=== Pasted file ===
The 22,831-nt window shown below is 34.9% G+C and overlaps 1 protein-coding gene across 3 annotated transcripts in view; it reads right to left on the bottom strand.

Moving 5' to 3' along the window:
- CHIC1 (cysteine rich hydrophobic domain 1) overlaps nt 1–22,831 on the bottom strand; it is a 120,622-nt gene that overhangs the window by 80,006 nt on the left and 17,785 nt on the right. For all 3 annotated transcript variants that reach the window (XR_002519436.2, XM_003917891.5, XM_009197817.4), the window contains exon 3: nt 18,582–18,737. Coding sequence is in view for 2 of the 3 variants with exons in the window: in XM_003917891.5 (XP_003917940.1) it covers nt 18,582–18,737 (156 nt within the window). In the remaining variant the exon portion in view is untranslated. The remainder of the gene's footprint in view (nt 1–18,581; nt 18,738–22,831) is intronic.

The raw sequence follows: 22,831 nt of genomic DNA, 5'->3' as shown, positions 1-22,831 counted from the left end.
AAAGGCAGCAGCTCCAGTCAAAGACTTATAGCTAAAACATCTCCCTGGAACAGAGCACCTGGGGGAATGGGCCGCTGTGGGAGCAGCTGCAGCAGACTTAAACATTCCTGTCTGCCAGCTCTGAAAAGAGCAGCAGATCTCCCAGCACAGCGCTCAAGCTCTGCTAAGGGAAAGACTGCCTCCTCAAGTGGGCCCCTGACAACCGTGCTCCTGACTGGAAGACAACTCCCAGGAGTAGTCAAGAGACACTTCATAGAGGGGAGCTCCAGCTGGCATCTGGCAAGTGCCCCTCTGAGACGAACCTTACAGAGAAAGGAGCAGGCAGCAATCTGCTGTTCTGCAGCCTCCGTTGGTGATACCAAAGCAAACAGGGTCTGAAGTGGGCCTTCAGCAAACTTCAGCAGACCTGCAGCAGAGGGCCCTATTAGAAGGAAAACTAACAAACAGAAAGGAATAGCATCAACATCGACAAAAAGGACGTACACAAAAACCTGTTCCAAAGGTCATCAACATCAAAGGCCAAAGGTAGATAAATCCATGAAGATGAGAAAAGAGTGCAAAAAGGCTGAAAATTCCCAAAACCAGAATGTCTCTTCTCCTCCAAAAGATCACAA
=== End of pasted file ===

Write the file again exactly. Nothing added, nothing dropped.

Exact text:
The 22,831-nt window shown below is 34.9% G+C and overlaps 1 protein-coding gene across 3 annotated transcripts in view; it reads right to left on the bottom strand.

Moving 5' to 3' along the window:
- CHIC1 (cysteine rich hydrophobic domain 1) overlaps nt 1–22,831 on the bottom strand; it is a 120,622-nt gene that overhangs the window by 80,006 nt on the left and 17,785 nt on the right. For all 3 annotated transcript variants that reach the window (XR_002519436.2, XM_003917891.5, XM_009197817.4), the window contains exon 3: nt 18,582–18,737. Coding sequence is in view for 2 of the 3 variants with exons in the window: in XM_003917891.5 (XP_003917940.1) it covers nt 18,582–18,737 (156 nt within the window). In the remaining variant the exon portion in view is untranslated. The remainder of the gene's footprint in view (nt 1–18,581; nt 18,738–22,831) is intronic.

The raw sequence follows: 22,831 nt of genomic DNA, 5'->3' as shown, positions 1-22,831 counted from the left end.
AAAGGCAGCAGCTCCAGTCAAAGACTTATAGCTAAAACATCTCCCTGGAACAGAGCACCTGGGGGAATGGGCCGCTGTGGGAGCAGCTGCAGCAGACTTAAACATTCCTGTCTGCCAGCTCTGAAAAGAGCAGCAGATCTCCCAGCACAGCGCTCAAGCTCTGCTAAGGGAAAGACTGCCTCCTCAAGTGGGCCCCTGACAACCGTGCTCCTGACTGGAAGACAACTCCCAGGAGTAGTCAAGAGACACTTCATAGAGGGGAGCTCCAGCTGGCATCTGGCAAGTGCCCCTCTGAGACGAACCTTACAGAGAAAGGAGCAGGCAGCAATCTGCTGTTCTGCAGCCTCCGTTGGTGATACCAAAGCAAACAGGGTCTGAAGTGGGCCTTCAGCAAACTTCAGCAGACCTGCAGCAGAGGGCCCTATTAGAAGGAAAACTAACAAACAGAAAGGAATAGCATCAACATCGACAAAAAGGACGTACACAAAAACCTGTTCCAAAGGTCATCAACATCAAAGGCCAAAGGTAGATAAATCCATGAAGATGAGAAAAGAGTGCAAAAAGGCTGAAAATTCCCAAAACCAGAATGTCTCTTCTCCTCCAAAAGATCACAA